Nuts, but not peanut butter, linked to reduced mortality risk

Evidence just keeps mounting that regularly eating nuts may be one of the healthiest things you can do. Recently, a large international study found that eating nuts reduced mortality risk across social classes. Now, another study has been released that shows being a habitual nut consumer may make you less likely to die from certain debilitating diseases.

Researchers at Maastricht University in the Netherlands used data from the ongoing Netherlands Cohort Study, which has been examining the lifestyles and health of Dutch men and women ages 55 to 69 since 1986. Data on their portion size and frequency of intake of nuts and nut butters were collected and compared with data on overall and cause-specific mortality rates.

The researchers found that eating only about half a handful of nuts per day could have significant effects on patients' longevity. Eating nuts was associated with lowered risk of mortality from cancer, cardiovascular disease, respiratory disease, and neurodegenerative diseases like Alzheimer's. Both peanuts and tree nuts had this effect when eaten whole, but peanut butter did not have any significant effect on patient health and longevity, so a peanut butter and jelly sandwich isn't an equally healthy substitute for a handful of nuts.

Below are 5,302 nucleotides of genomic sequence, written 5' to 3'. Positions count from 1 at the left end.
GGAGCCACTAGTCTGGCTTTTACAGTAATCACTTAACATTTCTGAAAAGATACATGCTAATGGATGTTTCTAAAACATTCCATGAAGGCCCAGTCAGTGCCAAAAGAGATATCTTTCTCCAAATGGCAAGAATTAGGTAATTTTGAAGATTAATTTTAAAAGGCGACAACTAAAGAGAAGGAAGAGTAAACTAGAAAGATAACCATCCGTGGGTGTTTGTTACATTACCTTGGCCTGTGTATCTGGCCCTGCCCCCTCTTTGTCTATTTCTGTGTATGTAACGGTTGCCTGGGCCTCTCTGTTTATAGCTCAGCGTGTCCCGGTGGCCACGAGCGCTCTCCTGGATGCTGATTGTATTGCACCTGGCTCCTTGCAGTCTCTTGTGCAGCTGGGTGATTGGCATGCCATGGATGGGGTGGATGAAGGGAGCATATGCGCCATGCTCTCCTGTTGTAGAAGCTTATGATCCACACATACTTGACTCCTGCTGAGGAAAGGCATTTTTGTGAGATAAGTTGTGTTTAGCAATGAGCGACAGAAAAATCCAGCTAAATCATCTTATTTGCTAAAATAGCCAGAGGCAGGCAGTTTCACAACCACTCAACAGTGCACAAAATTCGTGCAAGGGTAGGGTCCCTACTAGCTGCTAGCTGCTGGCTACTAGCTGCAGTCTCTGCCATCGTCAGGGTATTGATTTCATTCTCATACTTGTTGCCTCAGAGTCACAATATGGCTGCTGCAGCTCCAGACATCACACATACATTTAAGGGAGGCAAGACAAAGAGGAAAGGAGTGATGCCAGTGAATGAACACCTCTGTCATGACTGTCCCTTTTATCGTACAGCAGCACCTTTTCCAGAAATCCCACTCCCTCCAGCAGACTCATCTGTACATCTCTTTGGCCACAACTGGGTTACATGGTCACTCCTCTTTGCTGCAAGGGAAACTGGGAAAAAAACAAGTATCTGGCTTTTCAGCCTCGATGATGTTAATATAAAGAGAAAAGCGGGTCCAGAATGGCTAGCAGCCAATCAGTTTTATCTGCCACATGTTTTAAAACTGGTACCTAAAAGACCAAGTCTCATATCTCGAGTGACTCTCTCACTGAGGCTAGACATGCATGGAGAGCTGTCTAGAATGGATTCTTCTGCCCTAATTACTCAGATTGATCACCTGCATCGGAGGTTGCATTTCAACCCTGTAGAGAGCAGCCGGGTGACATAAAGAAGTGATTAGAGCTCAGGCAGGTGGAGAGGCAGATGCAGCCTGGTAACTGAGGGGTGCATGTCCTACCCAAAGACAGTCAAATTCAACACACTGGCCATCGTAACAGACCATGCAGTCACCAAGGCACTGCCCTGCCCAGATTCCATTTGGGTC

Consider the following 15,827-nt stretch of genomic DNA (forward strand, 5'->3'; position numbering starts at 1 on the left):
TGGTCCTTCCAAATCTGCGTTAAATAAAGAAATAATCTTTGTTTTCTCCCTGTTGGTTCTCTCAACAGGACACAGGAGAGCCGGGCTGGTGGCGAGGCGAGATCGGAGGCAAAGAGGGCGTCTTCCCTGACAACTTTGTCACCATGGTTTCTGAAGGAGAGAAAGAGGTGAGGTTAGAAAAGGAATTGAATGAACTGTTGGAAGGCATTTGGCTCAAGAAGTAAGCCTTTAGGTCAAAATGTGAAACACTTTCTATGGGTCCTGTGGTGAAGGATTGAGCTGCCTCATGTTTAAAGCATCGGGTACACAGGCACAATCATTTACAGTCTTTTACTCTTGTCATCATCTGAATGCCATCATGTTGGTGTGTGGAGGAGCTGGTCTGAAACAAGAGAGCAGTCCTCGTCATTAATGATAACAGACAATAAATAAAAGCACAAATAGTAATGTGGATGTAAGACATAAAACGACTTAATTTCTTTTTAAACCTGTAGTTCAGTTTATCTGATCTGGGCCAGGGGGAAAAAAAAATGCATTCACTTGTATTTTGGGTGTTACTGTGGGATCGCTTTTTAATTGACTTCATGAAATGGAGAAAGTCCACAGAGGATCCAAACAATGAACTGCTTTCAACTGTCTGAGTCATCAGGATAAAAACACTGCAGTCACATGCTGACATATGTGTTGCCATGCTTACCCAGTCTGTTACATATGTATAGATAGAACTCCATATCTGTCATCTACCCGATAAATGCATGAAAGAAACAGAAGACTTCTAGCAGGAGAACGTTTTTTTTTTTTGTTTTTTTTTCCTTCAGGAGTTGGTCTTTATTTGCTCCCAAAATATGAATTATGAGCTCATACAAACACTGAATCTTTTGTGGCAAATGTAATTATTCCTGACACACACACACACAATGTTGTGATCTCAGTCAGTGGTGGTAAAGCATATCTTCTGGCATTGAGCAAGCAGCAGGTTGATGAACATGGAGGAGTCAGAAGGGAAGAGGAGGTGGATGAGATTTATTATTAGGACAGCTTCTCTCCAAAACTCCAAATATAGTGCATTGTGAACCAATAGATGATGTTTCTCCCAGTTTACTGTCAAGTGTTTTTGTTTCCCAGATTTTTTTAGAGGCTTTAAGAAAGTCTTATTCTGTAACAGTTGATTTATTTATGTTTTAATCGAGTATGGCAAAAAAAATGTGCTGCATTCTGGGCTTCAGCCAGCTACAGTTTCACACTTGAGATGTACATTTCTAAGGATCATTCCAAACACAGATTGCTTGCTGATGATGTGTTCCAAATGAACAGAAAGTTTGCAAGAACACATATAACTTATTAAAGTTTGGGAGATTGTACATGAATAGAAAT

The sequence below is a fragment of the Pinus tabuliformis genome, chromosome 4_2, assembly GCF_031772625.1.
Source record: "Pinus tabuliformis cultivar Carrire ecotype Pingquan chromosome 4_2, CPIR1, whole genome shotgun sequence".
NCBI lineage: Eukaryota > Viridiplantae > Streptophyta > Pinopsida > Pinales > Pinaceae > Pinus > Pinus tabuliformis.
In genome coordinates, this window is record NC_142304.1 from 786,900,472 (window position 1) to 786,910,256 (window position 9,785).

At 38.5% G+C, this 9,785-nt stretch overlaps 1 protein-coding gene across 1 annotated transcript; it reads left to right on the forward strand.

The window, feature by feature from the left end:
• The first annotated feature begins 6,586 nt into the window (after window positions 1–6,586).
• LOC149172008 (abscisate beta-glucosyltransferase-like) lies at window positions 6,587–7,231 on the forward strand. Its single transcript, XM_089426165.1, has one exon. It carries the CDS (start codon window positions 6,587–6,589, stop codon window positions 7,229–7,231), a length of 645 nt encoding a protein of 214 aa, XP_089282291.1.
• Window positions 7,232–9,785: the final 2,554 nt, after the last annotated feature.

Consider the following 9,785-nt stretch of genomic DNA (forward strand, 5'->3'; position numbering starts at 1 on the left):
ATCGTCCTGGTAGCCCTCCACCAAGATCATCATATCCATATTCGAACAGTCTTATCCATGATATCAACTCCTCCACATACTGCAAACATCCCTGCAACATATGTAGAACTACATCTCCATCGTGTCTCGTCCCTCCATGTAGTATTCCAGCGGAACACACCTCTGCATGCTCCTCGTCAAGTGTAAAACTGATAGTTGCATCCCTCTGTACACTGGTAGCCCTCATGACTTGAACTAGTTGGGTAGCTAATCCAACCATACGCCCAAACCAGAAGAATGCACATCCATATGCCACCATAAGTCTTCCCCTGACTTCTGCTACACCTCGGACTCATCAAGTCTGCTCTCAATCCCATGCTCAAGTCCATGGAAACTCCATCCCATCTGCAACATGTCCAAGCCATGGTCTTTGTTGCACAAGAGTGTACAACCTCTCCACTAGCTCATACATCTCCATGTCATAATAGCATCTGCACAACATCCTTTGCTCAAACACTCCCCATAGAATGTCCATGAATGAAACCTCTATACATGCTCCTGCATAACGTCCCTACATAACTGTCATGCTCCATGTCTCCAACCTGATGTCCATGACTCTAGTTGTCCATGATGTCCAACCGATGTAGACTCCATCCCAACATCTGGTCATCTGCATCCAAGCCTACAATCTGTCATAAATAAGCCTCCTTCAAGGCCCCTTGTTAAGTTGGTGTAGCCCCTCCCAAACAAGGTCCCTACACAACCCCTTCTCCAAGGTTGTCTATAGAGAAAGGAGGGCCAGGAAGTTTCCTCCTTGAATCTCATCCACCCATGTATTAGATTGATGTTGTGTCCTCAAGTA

"It was remarkable that substantially lower mortality was already observed at consumption levels of 15 grammes of nuts or peanuts on average per day (half a handful)," project leader Professor Piet van den Brandt said in a statement. "A higher intake was not associated with further reduction in mortality risk."

For more information about how you can age gracefully, contact us at the Longevity Centres of America today.